But I won’t say, “It went by so fast!” It did in my perception, but honestly, I was there for every minute and I’ve watched him grow. So yes, it feels like it went by fast, but I’m changed, and that confirms that the time did pass. That old clock’s hands ticked double-time.

Every age of children is interesting, but I have to say these years, where my kids have fully-formed personalities and interests that diverge from my own, have been the most awe-inducing. Is there drama? Some, but not much. Are there still times I shake my head and ask, “Why?” Yes. Most of the time, though, I have the chance to watch them do things I never saw coming–like a self-avowed band-nerd becoming a marching-band parent or listening to them talk about Texas history (which teaches me something since I took Oklahoma history in school). It’s an intense time of life (mountains of homework, broken hearts, extracurriculars) but it’s fun, too.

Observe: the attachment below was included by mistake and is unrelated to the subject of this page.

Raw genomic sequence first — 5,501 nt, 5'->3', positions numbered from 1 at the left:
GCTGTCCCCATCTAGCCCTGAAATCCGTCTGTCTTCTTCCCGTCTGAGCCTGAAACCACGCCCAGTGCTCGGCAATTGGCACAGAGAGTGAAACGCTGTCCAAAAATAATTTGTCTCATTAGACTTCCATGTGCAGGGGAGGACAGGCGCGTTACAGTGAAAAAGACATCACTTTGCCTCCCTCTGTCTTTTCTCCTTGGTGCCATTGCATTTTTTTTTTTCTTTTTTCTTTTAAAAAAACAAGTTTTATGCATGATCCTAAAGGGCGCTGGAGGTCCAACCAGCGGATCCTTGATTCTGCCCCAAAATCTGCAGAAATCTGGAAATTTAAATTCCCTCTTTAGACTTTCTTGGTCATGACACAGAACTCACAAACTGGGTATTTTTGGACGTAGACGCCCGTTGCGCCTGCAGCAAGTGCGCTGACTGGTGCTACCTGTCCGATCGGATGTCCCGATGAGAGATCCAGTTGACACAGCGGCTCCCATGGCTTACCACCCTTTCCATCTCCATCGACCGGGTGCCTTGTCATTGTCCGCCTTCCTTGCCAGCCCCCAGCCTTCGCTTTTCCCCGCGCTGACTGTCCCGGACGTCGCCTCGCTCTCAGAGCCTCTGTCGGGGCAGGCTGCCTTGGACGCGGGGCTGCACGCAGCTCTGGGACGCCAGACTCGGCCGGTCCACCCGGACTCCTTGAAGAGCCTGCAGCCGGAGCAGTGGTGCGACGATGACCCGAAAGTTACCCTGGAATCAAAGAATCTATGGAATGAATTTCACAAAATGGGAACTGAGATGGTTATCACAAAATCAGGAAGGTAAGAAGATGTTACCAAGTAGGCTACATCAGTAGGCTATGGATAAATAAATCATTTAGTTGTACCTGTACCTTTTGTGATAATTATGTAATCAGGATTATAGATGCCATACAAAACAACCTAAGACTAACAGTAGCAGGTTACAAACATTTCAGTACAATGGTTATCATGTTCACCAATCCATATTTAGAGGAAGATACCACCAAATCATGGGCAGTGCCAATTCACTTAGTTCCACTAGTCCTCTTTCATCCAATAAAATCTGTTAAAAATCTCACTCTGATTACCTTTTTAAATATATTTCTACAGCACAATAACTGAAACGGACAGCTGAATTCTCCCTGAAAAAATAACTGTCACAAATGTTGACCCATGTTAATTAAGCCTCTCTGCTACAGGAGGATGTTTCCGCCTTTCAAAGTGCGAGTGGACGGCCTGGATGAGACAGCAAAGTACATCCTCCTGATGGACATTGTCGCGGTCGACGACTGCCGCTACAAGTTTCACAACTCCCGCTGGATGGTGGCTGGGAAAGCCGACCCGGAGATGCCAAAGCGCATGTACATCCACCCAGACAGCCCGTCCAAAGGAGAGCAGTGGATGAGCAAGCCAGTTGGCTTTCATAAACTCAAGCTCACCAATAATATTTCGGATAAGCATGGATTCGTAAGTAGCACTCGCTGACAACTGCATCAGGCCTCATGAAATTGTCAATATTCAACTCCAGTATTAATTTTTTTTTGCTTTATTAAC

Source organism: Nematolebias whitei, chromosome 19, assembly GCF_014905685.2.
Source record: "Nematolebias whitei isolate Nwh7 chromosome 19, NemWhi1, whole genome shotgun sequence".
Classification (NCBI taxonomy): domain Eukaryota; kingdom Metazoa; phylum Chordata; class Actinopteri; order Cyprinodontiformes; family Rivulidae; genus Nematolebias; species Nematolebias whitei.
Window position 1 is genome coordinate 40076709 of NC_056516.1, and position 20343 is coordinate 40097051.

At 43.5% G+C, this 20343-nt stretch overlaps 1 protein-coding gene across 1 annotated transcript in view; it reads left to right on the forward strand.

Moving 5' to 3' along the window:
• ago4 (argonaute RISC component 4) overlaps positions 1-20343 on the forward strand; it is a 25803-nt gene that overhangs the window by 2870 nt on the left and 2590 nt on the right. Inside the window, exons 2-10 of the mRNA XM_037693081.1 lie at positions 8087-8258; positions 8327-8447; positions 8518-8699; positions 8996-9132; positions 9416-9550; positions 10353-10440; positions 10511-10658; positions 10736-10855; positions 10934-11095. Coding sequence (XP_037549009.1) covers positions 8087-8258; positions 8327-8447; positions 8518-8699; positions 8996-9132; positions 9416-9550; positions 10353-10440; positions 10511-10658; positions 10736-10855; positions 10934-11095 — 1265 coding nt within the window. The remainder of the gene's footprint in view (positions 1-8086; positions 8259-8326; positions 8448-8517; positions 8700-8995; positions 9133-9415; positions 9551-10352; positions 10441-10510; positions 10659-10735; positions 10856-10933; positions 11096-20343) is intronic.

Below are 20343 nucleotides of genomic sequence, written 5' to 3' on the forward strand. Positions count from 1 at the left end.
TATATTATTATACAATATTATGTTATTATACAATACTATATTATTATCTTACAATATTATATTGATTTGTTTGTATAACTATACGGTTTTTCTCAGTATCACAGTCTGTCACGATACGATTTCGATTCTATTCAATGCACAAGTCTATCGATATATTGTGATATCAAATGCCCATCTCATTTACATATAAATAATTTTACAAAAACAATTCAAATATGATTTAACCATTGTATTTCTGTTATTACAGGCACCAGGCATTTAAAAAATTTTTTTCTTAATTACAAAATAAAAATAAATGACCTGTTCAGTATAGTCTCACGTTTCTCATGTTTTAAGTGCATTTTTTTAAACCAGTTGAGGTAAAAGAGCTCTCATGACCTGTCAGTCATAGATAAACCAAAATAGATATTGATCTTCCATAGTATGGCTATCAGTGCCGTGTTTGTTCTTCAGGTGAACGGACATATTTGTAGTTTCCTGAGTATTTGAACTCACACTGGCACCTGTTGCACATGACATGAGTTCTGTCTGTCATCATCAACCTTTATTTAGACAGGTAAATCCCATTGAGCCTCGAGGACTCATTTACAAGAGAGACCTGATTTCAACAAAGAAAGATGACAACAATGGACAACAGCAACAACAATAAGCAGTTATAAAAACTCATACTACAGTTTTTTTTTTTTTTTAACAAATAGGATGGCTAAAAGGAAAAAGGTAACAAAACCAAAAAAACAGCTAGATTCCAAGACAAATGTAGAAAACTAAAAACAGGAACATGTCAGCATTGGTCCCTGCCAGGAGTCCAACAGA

So when people ask why I write YA, it’s because of the possibilities. Whether you write paranormal or contemporary, historical or dystopian–teens are always on the cusp of something, and that tension, those possibilities, make for great stories.

I’m looking forward to the stories my own kids create. It’s going to be a wild ride.Baby T

And, in honor of the kid’s birthday, here’s a picture of that tiny baby from so long ago. Can you believe a 6’3″ kid came from this bitty creature? <3



My Favorite Shows (and Movies) of 2015

Howdy all!

There are only a few hours left in 2015–and I just got used to writing the correct year on checks. Alas. In continuation of my series of my 2015 favorite things, this last post is dedicated to movies and TV. I had to combine them because I don’t do much of either, but what I like, I really like. So…here goes:


Marvel TV (via Netflix)